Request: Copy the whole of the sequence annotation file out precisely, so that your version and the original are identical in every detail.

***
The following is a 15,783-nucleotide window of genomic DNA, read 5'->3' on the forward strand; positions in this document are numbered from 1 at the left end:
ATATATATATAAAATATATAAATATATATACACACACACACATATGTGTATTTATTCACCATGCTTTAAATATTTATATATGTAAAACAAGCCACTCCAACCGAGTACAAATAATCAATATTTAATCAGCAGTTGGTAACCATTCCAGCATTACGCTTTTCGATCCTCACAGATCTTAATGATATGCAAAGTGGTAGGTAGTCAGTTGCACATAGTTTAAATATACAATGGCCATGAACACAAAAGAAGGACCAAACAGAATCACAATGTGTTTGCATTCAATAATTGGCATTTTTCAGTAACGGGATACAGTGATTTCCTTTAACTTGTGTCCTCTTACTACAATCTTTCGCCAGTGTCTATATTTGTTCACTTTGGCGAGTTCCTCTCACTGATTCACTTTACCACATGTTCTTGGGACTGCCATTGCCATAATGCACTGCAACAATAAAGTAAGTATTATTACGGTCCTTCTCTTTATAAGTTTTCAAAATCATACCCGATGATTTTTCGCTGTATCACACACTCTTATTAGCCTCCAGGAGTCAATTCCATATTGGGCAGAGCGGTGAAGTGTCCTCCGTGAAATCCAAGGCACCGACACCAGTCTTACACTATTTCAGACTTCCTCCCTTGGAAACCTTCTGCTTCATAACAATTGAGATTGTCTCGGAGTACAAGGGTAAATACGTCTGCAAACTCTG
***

The following is a 15,783-nucleotide window of genomic DNA, read 5'->3' on the forward strand; positions in this document are numbered from 1 at the left end:
ATATATATATAAAATATATAAATATATATACACACACACACATATGTGTATTTATTCACCATGCTTTAAATATTTATATATGTAAAACAAGCCACTCCAACCGAGTACAAATAATCAATATTTAATCAGCAGTTGGTAACCATTCCAGCATTACGCTTTTCGATCCTCACAGATCTTAATGATATGCAAAGTGGTAGGTAGTCAGTTGCACATAGTTTAAATATACAATGGCCATGAACACAAAAGAAGGACCAAACAGAATCACAATGTGTTTGCATTCAATAATTGGCATTTTTCAGTAACGGGATACAGTGATTTCCTTTAACTTGTGTCCTCTTACTACAATCTTTCGCCAGTGTCTATATTTGTTCACTTTGGCGAGTTCCTCTCACTGATTCACTTTACCACATGTTCTTGGGACTGCCATTGCCATAATGCACTGCAACAATAAAGTAAGTATTATTACGGTCCTTCTCTTTATAAGTTTTCAAAATCATACCCGATGATTTTTCGCTGTATCACACACTCTTATTAGCCTCCAGGAGTCAATTCCATATTGGGCAGAGCGGTGAAGTGTCCTCCGTGAAATCCAAGGCACCGACACCAGTCTTACACTATTTCAGACTTCCTCCCTTGGAAACCTTCTGCTTCATAACAATTGAGATTGTCTCGGAGTACAAGGGTAAATACGTCTGCAAACTCTG